Jacksonville Daily Progress
Members of the Jacksonville Council continued to tweak and retool their 2013-2014 city fiscal year budget numbers Tuesday in the hope that city employees might be able to get a well-deserved raise.
The council's budget total will probably end up being about $14 million, although city council members caution that number could be revised in either direction by the time they take a final vote in September.
“We just want to work it out where the employees can at least get an increase for the cost of living,” explained Jacksonville District 2 Councilman Jeff Smith. “Otherwise, everything on the budget is looking good. It doesn't appear we're going to have to go up on taxes.”
The council will continue reviewing numbers and data through at least one more budget workshop session, which will be held in about three weeks. No part of the proposed measure has been formally submitted or approved at this point.
After the workshop process is completed, a public hearing will be held, followed by a formal vote and passage around September, City Manager Mo Raissi said.
Jacksonville Mayor Kenneth Melvin said he is very confident the council can hold the tax rate “as is” – at .62 per $100 valuation.
“That is the plan,” the mayor said. “Currently, we haven't received our final numbers for the employee health insurance – and there was a hefty increase associated with that. But hopefully we won't have to raise taxes. It's possible our sales tax and our water and sewer service sales will bring in some extra revenue.”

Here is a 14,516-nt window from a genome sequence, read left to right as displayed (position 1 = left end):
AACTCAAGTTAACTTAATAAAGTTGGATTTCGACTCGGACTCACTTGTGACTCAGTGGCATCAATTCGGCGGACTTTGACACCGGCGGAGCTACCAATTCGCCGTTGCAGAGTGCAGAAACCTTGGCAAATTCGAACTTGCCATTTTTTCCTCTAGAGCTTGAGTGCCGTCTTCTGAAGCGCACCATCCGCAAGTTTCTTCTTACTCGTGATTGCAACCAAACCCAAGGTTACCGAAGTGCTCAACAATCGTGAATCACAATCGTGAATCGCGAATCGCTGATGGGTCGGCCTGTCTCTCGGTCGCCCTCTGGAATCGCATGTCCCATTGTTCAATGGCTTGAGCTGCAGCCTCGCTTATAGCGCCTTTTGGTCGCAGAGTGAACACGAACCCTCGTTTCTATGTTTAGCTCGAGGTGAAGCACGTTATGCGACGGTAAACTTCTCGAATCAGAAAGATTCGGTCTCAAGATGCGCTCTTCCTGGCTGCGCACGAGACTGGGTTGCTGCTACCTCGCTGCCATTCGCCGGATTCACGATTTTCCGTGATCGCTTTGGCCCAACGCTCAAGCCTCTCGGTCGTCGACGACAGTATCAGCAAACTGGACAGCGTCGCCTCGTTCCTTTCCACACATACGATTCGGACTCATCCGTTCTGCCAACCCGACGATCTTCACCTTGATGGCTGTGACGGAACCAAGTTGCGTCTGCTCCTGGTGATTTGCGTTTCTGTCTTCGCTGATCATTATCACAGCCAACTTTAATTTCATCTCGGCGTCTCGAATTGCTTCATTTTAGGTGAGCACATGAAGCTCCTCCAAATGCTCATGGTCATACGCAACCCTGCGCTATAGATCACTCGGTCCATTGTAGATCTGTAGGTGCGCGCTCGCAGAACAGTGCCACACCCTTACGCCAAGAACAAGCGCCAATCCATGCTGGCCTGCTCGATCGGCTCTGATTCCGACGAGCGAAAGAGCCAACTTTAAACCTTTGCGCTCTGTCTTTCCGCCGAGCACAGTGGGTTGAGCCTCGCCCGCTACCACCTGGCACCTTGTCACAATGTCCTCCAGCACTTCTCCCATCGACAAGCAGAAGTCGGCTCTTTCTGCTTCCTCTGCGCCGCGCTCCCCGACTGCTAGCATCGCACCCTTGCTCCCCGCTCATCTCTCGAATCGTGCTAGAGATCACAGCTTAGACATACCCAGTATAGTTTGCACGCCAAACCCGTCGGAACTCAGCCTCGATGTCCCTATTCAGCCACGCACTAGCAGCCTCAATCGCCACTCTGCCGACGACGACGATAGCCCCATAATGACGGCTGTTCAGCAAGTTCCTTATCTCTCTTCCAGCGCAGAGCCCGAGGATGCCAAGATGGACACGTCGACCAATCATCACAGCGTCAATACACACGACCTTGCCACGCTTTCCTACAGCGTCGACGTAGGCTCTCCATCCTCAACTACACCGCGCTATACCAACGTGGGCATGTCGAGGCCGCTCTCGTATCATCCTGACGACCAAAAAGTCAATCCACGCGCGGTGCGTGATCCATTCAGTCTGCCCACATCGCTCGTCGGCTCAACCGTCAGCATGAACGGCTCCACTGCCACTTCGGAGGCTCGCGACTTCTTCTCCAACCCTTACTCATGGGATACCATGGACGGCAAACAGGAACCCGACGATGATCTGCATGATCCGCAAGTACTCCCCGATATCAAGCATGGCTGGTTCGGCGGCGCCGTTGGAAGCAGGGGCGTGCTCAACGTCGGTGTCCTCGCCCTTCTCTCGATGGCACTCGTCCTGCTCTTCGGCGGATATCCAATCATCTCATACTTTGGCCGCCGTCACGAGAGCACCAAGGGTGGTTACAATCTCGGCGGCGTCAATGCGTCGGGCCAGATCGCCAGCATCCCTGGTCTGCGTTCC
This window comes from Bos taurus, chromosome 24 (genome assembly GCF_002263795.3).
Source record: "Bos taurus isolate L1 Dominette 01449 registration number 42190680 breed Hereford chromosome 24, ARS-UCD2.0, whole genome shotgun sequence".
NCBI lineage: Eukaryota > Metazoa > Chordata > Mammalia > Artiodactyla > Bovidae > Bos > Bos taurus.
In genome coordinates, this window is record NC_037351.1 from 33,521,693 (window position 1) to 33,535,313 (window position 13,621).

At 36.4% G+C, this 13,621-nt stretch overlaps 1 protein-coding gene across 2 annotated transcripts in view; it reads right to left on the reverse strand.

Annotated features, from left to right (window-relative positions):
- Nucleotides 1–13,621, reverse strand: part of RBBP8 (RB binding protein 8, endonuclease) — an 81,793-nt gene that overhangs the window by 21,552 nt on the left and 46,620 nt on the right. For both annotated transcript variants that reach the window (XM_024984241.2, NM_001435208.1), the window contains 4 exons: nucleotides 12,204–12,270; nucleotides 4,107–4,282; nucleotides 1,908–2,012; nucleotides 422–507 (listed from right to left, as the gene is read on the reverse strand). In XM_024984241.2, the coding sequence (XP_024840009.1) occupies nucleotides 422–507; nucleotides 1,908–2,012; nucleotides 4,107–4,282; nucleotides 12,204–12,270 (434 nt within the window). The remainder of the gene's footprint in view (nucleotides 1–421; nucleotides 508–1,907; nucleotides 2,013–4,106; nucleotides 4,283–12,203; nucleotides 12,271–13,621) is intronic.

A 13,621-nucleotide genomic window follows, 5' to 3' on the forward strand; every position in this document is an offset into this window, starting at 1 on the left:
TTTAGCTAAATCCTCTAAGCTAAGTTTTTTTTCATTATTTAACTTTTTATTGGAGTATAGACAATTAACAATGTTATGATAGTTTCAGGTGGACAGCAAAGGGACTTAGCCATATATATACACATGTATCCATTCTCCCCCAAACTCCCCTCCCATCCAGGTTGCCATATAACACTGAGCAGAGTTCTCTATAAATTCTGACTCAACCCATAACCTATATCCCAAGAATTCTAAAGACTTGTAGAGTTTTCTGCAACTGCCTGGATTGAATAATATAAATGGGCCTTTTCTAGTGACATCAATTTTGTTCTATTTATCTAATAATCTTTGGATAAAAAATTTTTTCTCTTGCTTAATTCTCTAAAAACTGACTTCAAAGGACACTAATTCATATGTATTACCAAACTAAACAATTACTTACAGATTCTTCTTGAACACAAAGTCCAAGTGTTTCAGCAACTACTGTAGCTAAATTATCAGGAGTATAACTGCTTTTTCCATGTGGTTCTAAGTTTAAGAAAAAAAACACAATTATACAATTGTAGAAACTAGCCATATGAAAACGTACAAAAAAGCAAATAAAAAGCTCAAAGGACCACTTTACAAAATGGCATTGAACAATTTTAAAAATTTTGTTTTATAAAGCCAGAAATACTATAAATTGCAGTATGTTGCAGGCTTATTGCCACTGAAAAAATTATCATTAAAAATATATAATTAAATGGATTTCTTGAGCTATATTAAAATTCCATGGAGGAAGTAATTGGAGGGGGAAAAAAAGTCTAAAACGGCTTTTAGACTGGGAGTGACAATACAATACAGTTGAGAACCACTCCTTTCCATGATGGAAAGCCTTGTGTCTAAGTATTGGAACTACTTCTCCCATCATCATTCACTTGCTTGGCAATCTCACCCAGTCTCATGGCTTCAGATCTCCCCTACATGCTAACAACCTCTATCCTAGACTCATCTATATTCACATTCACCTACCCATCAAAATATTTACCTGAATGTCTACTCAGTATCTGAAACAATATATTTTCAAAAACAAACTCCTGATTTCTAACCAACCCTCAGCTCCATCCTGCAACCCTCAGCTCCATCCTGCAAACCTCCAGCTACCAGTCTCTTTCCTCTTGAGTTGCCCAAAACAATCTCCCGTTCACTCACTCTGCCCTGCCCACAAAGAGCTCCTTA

The council has already met twice in three-hour sessions to comb over numbers, Raissi said. The city manager said the emphasis of the council is on preserving the current tax rate while also upgrading and improving certain needed capital projects.
Raissi said he also believes the numbers will fall close to last year's budget, but – as the others said – no one will know for sure until everything is thoroughly reviewed.
“We're looking at what we did last year and trying to stay in that range to preserve this year's tax rate,” Raissi said. “But, there are lot of things the city needs right now.”
Mayor Pro Tem Billy McDonald and District 1 Councilman Hubert Robinson could not immediately be reached by phone during the day Tuesday to comment on the issue. But District 4 Councilwoman Ann Chandler said the numbers seem well-balanced and she is optimistic the tax rate from last year can be preserved.
“I really think this is going to be a good budget year,” Chandler said. “I trust Mo completely on this.”
Raissi said there are various proposed additions to the budget, a lot of them capital improvements toward which city council members are leaning.
These proposals include but are not limited to:
• Two new police vehicles, two 1982 Tahoes, which could cost a possible $82,450 for both.
• Certain library renovations, proposed at around $20,000.
• Street department overlay, proposed at $250,000.
• Utility asphalt cuts, proposed at $45,000.
• Two regular trucks, proposed at at $16,600 apiece.
• A dump truck, proposed at $80,000.
• A new ambulance proposed at $118,000.
• Eleven sets of bunker gear for the fire department – proposed at $20,000.
• New fire hose for the fire department – proposed at $5,600
• Oxygen for the fire department's ambulance – proposed at $500,000.
• Hand held scanners for the city's police department – proposed at $6,000; and:
• Two city computers proposed at $4,500, reports show.